from The American Heritage® Dictionary of the English Language, 5th Edition.
- noun Any of numerous beetles of the superfamily Curculionoidea, especially the snout beetles, that characteristically have a downward-curving snout and are destructive to nuts, fruits, stems, and roots.
from The Century Dictionary.
- noun A snout-beetle; any coleopterous insect of the section Rhynchophora (which see).
- noun Any insect which damages stored grain, as the fly-weevil, a local name in the southern United States for the grain-moth, Gelechia cerealella. See
- noun The larva of the wheat-midge, Diplosis tritici. Also called
- noun Phytonomus punctatus, whose larvæ feed on the leaves of clover in Europe and the United States.
- noun Sitones crinitus and S. flavescens, which feed upon the leaves of clover in Europe, their larvæ boring in the roots. The latter has been introduced into the United States.
- noun Otiorhynchus sulcatus and O. picipes, which feed upon the leaves and shoots of the grape in Europe.
- noun Rhynchites betuleti, a formidable grape-pest in Europe, which rolls the leaves of the vine.
- noun Anthonomus musculus, the adult of which destroys the blossoms and flower-stalks of the strawberry in the eastern United States.
from the GNU version of the Collaborative International Dictionary of English.
- noun (Zoöl.) Any one of numerous species of snout beetles, or Rhynchophora, in which the head is elongated and usually curved downward. Many of the species are very injurious to cultivated plants. The larvæ of some of the species live in nuts, fruit, and grain by eating out the interior, as the plum weevil, or curculio, the nut weevils, and the grain weevil (see under
plum, nut, and grain). The larvæ of other species bore under the bark and into the pith of trees and various other plants, as the pine weevils (see under pine). See also Pea weevil, Rice weevil, Seed weevil, under pea, rice, and seed.
from Wiktionary, Creative Commons Attribution/Share-Alike License.
- noun Any of several small
herbivorous beetlesin the superfamily Curculionoidea. Many of them have a distinctive snout.
- noun Any of several small herbivorous beetles in the family
Curculionidaebelonging to the superfamily Curculionoidea.
- noun Any of several similar but more distantly related beetles such as the biscuit weevil.
from WordNet 3.0 Copyright 2006 by Princeton University. All rights reserved.
- noun any of several families of mostly small beetles that feed on plants and plant products; especially snout beetles and seed beetles
from The American Heritage® Dictionary of the English Language, 4th Edition
from Wiktionary, Creative Commons Attribution/Share-Alike License
A beetle called a weevil is the creature which puts the fat worms there.
For our seed peas in southern Ontario we have to go north, because the weevil is frightened at the word "north."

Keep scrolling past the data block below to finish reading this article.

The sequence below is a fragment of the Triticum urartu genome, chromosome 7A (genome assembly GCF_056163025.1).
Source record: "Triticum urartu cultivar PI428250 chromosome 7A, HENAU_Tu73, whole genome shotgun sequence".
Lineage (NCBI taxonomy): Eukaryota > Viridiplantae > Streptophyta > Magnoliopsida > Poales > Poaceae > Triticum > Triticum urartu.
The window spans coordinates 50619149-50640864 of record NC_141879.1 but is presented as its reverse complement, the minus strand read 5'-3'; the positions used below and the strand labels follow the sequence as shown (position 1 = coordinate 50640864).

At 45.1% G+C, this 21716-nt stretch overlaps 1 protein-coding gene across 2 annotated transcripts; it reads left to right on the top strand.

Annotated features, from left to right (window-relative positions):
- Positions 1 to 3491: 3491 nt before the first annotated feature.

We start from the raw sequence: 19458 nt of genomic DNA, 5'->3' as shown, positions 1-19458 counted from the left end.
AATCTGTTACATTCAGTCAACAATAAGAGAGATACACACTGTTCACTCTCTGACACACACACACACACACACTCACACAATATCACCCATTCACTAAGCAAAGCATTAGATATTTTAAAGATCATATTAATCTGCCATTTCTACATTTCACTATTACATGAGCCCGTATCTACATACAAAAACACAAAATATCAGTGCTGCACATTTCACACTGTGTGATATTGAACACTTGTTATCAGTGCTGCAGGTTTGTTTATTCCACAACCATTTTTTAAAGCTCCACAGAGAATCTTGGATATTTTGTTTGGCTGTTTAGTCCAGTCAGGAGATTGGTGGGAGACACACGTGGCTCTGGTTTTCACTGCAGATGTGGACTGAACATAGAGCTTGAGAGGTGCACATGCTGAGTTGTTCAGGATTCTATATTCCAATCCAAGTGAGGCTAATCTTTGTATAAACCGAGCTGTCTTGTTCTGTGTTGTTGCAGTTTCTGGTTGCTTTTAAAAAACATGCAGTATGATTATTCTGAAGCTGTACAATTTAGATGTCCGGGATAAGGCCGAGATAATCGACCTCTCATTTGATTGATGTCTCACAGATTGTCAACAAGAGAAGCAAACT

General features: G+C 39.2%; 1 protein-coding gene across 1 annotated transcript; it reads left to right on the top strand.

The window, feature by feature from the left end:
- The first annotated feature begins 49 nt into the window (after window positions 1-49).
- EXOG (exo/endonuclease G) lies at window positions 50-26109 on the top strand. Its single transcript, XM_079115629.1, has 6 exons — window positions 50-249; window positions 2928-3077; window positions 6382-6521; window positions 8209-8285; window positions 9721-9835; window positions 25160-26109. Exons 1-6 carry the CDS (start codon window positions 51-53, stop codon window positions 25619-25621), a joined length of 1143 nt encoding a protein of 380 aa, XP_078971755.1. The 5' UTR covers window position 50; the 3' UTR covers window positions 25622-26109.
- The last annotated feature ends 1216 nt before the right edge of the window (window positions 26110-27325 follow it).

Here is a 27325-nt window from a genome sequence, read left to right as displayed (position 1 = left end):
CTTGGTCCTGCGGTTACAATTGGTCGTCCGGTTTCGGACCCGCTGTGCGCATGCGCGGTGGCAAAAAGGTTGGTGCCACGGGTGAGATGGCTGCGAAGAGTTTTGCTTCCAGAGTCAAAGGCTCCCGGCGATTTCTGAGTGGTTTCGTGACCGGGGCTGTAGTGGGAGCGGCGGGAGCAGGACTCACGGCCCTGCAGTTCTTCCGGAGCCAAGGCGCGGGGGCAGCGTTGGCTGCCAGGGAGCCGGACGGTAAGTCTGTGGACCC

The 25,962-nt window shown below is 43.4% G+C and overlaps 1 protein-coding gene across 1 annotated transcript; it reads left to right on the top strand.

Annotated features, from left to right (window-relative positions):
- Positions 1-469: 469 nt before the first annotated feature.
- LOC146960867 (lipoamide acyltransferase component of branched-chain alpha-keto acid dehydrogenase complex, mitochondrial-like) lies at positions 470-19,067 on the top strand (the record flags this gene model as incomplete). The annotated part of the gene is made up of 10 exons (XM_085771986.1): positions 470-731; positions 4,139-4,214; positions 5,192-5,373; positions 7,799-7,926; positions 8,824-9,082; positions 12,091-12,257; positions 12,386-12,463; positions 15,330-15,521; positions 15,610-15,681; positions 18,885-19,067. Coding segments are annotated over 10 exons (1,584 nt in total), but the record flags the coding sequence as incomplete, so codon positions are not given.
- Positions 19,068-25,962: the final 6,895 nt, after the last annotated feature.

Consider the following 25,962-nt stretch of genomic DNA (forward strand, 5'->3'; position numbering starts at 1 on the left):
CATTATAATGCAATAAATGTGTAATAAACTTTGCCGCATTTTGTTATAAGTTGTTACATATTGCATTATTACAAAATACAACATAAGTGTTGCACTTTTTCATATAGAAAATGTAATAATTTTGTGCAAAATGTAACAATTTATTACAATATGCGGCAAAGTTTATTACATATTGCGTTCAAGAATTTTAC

Greater Ontario 1917
The following morning, Ranger Jay Snow toured us through the vast and strangely soothing Mesquite Flat Dunes where parts of the "Star Wars" movies were filmed, showing us a small bug called a weevil that leaves a delicate trail across the 100-foot-deep sands.
Living It Up in Death Valley Christina Binkley 2011
In my state, the weevil is the scourge of chestnuts; I had hoped that after the chestnut blight destroyed our native chestnuts, the Chinese and Japanese chestnuts would be free from that pest.
Kirby and Spence mention the small beetle Onthophilus sulcatus as being like the seed of an umbelliferous plant; and another small weevil, which is much persecuted by predatory beetles of the genus
Contributions to the Theory of Natural Selection A Series of Essays Alfred Russel Wallace 1868
Conservationists are calling the weevil infestation a national emergency and say there is, as of yet, no proven way of combating the insect.
By gold, quoth Panurge, 'tis a black mite or weevil which is born of a white bean, and sallies out at the hole which he makes gnawing it; the mite being turned into a kind of fly, sometimes walks and sometimes flies over hills and dales.
Gargantua and Pantagruel, Illustrated, Book 5 Fran��ois Rabelais 1518
Fellows found the famous College ale not to their liking, they were scarcely satisfied when the butler told them that it had been brewed by the Master’s orders, from the Master’s malt, which was stored in the Master’s granary, and though damaged by “an insect called the weevil” had been paid for at the very high rates which the Master demanded.
The Common Reader 1925
"weevil," and declared that his very last intention had been to be personal or to cast the least reflection on the lovable disposition of
By gold, quoth Panurge, ’tis a black mite or weevil which is born of a white bean, and sallies out at the hole which he makes gnawing it; the mite being turned into a kind of fly, sometimes walks and sometimes flies over hills and dales.